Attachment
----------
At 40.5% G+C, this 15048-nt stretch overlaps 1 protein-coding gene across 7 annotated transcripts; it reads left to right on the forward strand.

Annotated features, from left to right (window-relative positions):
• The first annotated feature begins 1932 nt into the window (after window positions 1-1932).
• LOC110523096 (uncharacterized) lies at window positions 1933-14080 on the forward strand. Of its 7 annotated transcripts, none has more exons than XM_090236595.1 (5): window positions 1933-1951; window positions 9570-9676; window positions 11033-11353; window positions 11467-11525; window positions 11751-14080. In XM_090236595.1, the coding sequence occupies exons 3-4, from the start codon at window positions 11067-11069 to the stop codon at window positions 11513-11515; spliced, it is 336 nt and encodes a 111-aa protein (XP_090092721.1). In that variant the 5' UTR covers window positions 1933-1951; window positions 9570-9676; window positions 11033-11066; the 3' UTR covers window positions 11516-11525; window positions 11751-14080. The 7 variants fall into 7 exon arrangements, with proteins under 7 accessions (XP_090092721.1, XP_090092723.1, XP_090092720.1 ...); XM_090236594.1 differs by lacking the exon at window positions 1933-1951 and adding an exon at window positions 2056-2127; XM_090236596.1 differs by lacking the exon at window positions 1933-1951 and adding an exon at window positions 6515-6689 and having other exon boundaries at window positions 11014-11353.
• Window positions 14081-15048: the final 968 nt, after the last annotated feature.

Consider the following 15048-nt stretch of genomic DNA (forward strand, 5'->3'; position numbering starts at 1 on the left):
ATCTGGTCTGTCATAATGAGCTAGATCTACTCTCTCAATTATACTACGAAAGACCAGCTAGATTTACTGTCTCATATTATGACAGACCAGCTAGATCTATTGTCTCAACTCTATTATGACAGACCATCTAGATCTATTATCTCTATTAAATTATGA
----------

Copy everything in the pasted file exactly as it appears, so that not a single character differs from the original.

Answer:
At 40.5% G+C, this 15048-nt stretch overlaps 1 protein-coding gene across 7 annotated transcripts; it reads left to right on the forward strand.

Annotated features, from left to right (window-relative positions):
• The first annotated feature begins 1932 nt into the window (after window positions 1-1932).
• LOC110523096 (uncharacterized) lies at window positions 1933-14080 on the forward strand. Of its 7 annotated transcripts, none has more exons than XM_090236595.1 (5): window positions 1933-1951; window positions 9570-9676; window positions 11033-11353; window positions 11467-11525; window positions 11751-14080. In XM_090236595.1, the coding sequence occupies exons 3-4, from the start codon at window positions 11067-11069 to the stop codon at window positions 11513-11515; spliced, it is 336 nt and encodes a 111-aa protein (XP_090092721.1). In that variant the 5' UTR covers window positions 1933-1951; window positions 9570-9676; window positions 11033-11066; the 3' UTR covers window positions 11516-11525; window positions 11751-14080. The 7 variants fall into 7 exon arrangements, with proteins under 7 accessions (XP_090092721.1, XP_090092723.1, XP_090092720.1 ...); XM_090236594.1 differs by lacking the exon at window positions 1933-1951 and adding an exon at window positions 2056-2127; XM_090236596.1 differs by lacking the exon at window positions 1933-1951 and adding an exon at window positions 6515-6689 and having other exon boundaries at window positions 11014-11353.
• Window positions 14081-15048: the final 968 nt, after the last annotated feature.

Consider the following 15048-nt stretch of genomic DNA (forward strand, 5'->3'; position numbering starts at 1 on the left):
ATCTGGTCTGTCATAATGAGCTAGATCTACTCTCTCAATTATACTACGAAAGACCAGCTAGATTTACTGTCTCATATTATGACAGACCAGCTAGATCTATTGTCTCAACTCTATTATGACAGACCATCTAGATCTATTATCTCTATTAAATTATGA